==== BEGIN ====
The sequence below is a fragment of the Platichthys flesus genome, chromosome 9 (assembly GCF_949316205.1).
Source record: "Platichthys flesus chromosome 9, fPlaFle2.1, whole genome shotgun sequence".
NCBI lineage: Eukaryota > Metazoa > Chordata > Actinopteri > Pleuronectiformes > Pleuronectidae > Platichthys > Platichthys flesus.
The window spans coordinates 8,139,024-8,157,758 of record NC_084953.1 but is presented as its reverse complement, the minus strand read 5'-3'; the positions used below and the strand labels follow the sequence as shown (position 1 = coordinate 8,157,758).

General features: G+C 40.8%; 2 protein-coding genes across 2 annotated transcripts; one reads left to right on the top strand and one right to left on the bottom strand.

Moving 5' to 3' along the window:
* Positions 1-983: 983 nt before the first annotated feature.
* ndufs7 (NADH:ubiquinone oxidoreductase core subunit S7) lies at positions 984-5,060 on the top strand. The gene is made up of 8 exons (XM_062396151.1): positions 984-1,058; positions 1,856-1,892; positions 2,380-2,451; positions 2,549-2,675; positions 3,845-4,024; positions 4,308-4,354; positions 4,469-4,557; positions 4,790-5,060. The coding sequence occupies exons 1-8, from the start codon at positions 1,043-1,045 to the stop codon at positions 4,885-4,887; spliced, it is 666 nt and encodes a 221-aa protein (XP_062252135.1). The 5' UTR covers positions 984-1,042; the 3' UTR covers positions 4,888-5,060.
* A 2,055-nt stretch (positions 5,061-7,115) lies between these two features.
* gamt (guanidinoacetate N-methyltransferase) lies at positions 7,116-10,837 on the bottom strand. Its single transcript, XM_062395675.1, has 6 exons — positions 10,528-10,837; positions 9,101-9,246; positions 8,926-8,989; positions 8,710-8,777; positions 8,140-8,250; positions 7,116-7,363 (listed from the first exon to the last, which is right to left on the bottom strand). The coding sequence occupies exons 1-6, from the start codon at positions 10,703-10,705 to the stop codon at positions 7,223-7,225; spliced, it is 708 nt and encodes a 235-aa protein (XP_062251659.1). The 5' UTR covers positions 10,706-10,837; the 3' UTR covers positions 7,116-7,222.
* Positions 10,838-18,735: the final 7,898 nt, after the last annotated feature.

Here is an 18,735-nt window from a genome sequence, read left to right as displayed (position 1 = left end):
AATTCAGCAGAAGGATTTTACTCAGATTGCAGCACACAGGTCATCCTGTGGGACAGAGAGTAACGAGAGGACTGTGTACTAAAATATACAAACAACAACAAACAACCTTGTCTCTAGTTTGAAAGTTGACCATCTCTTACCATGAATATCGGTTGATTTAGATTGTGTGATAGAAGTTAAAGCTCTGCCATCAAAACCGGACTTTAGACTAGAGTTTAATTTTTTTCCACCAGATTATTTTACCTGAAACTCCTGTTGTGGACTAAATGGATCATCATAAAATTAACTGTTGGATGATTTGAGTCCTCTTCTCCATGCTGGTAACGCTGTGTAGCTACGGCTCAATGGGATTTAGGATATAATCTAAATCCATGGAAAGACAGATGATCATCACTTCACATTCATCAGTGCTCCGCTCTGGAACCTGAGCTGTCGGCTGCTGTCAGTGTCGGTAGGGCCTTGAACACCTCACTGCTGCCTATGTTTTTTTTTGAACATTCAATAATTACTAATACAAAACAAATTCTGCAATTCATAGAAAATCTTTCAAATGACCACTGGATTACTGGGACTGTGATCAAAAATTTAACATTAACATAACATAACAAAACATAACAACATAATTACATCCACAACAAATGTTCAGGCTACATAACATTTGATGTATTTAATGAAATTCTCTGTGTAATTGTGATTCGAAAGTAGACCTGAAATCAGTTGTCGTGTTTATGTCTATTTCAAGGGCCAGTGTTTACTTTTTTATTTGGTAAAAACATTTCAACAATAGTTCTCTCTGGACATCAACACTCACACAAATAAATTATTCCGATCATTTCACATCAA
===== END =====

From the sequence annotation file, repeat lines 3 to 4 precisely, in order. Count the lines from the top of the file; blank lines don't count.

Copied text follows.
NCBI lineage: Eukaryota > Metazoa > Chordata > Actinopteri > Pleuronectiformes > Pleuronectidae > Platichthys > Platichthys flesus.
The window spans coordinates 8,139,024-8,157,758 of record NC_084953.1 but is presented as its reverse complement, the minus strand read 5'-3'; the positions used below and the strand labels follow the sequence as shown (position 1 = coordinate 8,157,758).